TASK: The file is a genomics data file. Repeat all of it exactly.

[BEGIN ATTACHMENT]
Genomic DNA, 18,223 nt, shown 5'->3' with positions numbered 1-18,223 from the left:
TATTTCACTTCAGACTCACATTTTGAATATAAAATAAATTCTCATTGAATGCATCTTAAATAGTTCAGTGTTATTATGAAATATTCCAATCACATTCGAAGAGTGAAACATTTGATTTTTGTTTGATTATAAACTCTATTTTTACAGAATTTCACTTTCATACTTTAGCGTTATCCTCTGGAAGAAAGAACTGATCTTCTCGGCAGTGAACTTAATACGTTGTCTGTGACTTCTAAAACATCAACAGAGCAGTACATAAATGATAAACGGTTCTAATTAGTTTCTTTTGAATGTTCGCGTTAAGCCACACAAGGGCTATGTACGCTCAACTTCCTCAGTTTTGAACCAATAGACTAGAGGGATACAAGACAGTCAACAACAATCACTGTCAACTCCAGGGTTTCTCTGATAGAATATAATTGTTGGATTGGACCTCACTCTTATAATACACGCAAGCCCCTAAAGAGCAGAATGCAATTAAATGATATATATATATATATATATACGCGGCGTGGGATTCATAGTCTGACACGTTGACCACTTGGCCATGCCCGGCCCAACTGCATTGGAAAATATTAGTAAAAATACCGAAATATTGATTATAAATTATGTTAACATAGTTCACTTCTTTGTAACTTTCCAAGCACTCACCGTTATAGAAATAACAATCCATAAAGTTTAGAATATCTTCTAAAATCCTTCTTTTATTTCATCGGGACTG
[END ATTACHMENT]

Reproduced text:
Genomic DNA, 18,223 nt, shown 5'->3' with positions numbered 1-18,223 from the left:
TATTTCACTTCAGACTCACATTTTGAATATAAAATAAATTCTCATTGAATGCATCTTAAATAGTTCAGTGTTATTATGAAATATTCCAATCACATTCGAAGAGTGAAACATTTGATTTTTGTTTGATTATAAACTCTATTTTTACAGAATTTCACTTTCATACTTTAGCGTTATCCTCTGGAAGAAAGAACTGATCTTCTCGGCAGTGAACTTAATACGTTGTCTGTGACTTCTAAAACATCAACAGAGCAGTACATAAATGATAAACGGTTCTAATTAGTTTCTTTTGAATGTTCGCGTTAAGCCACACAAGGGCTATGTACGCTCAACTTCCTCAGTTTTGAACCAATAGACTAGAGGGATACAAGACAGTCAACAACAATCACTGTCAACTCCAGGGTTTCTCTGATAGAATATAATTGTTGGATTGGACCTCACTCTTATAATACACGCAAGCCCCTAAAGAGCAGAATGCAATTAAATGATATATATATATATATATATACGCGGCGTGGGATTCATAGTCTGACACGTTGACCACTTGGCCATGCCCGGCCCAACTGCATTGGAAAATATTAGTAAAAATACCGAAATATTGATTATAAATTATGTTAACATAGTTCACTTCTTTGTAACTTTCCAAGCACTCACCGTTATAGAAATAACAATCCATAAAGTTTAGAATATCTTCTAAAATCCTTCTTTTATTTCATCGGGACTG